Combining Animal Movement and Genomic Data

Genetics play a strong role in the migration of birds.

Researchers from the Chinese Academy of Sciences and Cardiff University followed tagged 56 Arctic peregrine falcons and tracked their journeys by satellite. They were able to record their annual flight distances and directions in detail.

Tagged peregrine falcon credit Andrew Dixon

They found the studied peregrines used five migration routes across Eurasia, probably established between the last ice age 22,000 years ago and the middle-Holocene 6,000 years ago.

The team used whole genome sequencing and found a gene – ADCY8, which is known to be involved in long-term memory in other animals – associated with differences in migratory distance.

They found ADCY8 had a variant at high frequency in long-distance (eastern) migrant populations of peregrines, indicating this variant is being preferentially selected because it may increase powers of long-term memory thought to be essential for long-distance migration.

One of the authors on the study, Professor Mike Bruford, a molecular ecologist from Cardiff University’s School of Biosciences, said:

“Previous studies have identified several candidate genomic regions that may regulate migration – but our work is the strongest demonstration of a specific gene associated with migratory behaviour yet identified.”

The researchers also looked at simulations of likely future migration behaviour to predict the impact of global warming.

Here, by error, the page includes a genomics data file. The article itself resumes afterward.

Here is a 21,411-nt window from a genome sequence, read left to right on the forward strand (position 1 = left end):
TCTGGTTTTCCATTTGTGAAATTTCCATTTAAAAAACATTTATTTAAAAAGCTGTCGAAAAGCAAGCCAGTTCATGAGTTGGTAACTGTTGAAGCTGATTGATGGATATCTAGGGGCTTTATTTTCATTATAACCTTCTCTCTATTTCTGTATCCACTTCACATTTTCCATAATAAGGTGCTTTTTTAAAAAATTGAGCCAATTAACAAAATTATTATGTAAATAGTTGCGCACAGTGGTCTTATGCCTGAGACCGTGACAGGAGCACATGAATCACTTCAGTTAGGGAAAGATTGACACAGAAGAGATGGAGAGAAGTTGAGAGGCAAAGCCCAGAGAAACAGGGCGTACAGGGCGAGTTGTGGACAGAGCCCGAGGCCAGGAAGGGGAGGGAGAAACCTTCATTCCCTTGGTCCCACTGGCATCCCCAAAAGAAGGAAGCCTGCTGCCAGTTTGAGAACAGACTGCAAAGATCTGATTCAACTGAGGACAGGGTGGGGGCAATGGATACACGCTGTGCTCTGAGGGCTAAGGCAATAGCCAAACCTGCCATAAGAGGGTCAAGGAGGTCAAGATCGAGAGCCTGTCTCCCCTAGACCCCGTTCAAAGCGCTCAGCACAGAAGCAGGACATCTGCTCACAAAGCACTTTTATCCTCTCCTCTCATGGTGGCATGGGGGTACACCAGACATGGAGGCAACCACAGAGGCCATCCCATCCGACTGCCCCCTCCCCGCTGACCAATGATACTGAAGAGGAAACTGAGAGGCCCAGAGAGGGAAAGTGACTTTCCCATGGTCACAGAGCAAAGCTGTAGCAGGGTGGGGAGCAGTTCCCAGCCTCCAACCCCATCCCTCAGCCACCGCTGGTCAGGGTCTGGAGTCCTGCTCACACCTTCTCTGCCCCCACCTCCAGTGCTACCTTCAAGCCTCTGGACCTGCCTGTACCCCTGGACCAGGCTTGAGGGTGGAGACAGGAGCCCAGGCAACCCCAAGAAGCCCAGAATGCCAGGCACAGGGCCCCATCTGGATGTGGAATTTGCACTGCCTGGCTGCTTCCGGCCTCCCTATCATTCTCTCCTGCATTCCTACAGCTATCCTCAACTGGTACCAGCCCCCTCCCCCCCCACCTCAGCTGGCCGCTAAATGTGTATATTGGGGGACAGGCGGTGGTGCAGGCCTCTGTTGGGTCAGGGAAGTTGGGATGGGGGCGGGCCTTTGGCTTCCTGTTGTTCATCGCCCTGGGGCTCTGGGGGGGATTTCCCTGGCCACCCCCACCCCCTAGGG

If the climate warms at the same rate it has in recent decades, they predict peregrine populations in western Eurasia have the highest probability of population decline and may stop migrating altogether.

Tagged peregrine falcon Credit Andrew Dixon

“In this study we were able to combine animal movement and genomic data to identify that climate change has a major role in the formation and maintenance of migration patterns of peregrines,” said Professor Bruford.

Professor Xiangjiang Zhan, honorary visiting professor at Cardiff University, now based at the Chinese Academy of Sciences, said:

“Our work is the first to begin to understand the way ecological and evolutionary factors may interact in migratory birds – and we hope it will serve as a cornerstone to help conserve migratory species in the world.”

The work was carried out by a joint laboratory for biocomplexity research established in 2015 between Cardiff University and the Institute of Zoology at the Chinese Academy of Sciences in Beijing.

The paper, ‘Climate-driven flyway changes and memory-based long-distance migration’, was published in Nature.

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